“Elliott is always happy when he has to go to the hospital,” said Nicole. “That’s a testament to the staff. He knows all the paintings on the walls and the sculptures after we basically lived there. It’s not a scary place to him. We love the hospital and the staff.”
A year later, Elliott hit a major milestone. He was cancer-free. His new liver was doing well and he was getting back to life outside the hospital walls.
Hitting an emotional milestone
After all the Kaczmarek family went through, they felt a strong desire to give back.
“We owe both the oncology team at Seattle Children’s and the transplant team so much,” said Nicole. “We live within 20 minutes of the hospital. Other families, they aren’t so lucky. Some families come from other states to receive care at Seattle Children’s. I couldn’t imagine what that would be like. We realized there was a need to not only support other transplant families through a guild called the Patrick J. Healey Guild, but also to support funding for pediatric cancer research.”
And so, Nicole and Jonathan found inspiration from two things they love to help give back to the hospital that saved their son’s life: wine and jewelry.
“Who doesn’t love wine and jewelry?” said Nicole.
Jonathan, a wine maker by trade, decided to host wine events and Nicole, who found a love for Stella and Dot jewelry while in the hospital, started hosting trunk shows, both to benefit Seattle Children’s Patrick J. Healey Guild and pediatric cancer research.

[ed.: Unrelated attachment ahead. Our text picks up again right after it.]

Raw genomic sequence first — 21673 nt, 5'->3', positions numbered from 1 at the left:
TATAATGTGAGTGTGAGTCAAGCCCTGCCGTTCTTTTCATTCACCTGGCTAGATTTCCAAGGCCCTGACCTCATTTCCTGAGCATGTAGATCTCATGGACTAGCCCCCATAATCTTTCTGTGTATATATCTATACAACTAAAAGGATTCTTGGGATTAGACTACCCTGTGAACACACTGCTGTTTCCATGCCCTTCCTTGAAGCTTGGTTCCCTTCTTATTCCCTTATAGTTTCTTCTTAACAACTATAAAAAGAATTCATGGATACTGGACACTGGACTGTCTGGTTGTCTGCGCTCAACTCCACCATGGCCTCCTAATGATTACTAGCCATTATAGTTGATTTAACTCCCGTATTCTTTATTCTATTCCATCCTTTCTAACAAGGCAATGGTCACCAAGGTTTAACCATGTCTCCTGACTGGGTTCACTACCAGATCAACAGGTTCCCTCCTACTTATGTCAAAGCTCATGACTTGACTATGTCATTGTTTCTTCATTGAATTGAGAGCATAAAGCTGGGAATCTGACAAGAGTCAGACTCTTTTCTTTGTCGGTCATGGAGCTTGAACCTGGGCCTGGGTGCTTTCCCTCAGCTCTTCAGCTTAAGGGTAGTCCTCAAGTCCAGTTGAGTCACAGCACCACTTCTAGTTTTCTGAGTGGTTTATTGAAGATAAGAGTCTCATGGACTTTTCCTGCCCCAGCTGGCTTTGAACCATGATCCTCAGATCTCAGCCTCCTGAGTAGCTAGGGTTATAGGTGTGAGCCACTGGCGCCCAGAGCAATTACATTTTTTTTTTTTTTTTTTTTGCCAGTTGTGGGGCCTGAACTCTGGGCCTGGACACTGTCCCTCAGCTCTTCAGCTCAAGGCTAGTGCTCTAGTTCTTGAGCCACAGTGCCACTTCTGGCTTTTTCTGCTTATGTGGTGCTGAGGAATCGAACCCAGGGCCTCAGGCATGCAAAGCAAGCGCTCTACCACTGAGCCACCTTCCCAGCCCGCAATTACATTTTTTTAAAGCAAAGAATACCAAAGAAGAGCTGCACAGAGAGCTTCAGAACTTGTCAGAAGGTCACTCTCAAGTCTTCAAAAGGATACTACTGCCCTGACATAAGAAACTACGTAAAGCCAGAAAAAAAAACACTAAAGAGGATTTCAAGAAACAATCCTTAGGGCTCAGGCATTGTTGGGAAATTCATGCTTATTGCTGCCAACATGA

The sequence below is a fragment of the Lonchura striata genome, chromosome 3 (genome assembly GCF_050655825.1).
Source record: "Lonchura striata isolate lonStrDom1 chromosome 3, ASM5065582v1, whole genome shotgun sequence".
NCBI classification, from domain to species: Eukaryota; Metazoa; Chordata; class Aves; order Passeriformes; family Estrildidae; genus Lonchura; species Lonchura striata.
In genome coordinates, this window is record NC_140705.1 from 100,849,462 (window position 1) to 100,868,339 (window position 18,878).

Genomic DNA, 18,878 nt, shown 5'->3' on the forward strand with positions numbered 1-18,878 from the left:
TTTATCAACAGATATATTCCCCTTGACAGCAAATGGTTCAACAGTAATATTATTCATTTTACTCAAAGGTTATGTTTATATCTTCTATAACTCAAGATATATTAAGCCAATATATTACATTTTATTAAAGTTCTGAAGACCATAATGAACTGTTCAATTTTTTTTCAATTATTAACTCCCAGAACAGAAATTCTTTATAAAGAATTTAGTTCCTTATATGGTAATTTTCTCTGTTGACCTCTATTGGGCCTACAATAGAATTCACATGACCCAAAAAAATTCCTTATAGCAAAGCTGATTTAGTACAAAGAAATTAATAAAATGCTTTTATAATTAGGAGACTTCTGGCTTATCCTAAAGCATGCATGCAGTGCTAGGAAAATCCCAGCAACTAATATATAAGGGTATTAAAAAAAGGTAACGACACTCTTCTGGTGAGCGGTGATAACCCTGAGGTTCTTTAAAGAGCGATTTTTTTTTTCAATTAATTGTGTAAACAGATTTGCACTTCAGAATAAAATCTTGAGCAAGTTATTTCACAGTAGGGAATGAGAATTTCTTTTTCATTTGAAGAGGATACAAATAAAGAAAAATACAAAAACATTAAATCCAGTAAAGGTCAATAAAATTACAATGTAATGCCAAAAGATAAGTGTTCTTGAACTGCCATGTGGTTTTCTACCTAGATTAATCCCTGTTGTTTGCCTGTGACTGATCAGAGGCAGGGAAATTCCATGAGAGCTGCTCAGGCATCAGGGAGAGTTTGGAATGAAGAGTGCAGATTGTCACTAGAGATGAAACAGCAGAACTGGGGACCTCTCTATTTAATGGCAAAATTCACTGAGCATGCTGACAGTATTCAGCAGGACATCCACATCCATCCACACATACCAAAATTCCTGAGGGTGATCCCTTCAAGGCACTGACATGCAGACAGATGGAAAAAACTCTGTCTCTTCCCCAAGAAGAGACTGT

“We have a happy story,” said Nicole. “We’re one of the lucky ones. We knew we had to give back in some way.”
Healey may be the namesake of the Patrick J. Healey guild, which provides support for transplant families, but he likes to point out that it takes a village to care for transplant families.
“We meet families during a very difficult time,” said Healey. “It takes a multidisciplinary team with excellent team members to care for these patients. We have a great team here that’s committed to giving our transplant families hope and brighter futures.”
Fundraising for fun
This April, Elliott will be two years post-transplant. He just turned 3 years old, loves dancing, doing gymnastics and, according to his mom and dad, is a little chatterbox.
“He’s done great since transplant,” said Healey. “The first couple years after treatment are the most critical. If there is any chance of the tumor coming back, it occurs in the first couple years. For Elliott, making it two years is sort of like a graduation.”
Survival rates for pediatric liver transplant patients at Seattle Children’s are higher than the national average. Since 1990, Seattle Children’s has performed more than 267 liver transplants.
“Other than a scar, you wouldn’t know anything happened to him,” said Nicole. “It’s a traumatic event to go through, but life goes on.”
The Kaczmarek family plans to host more fundraising events and to build a community for families who have been through a similar diagnosis.
“You have a connection no one else understands,” said Nicole. “We want to bring the community together.”
To families currently going through treatment, Nicole and Jonathan offer some advice, “It’s okay to ask for help. You don’t have to do it by yourself. It’s a long road, and it’s a hard road, but you can get through it.”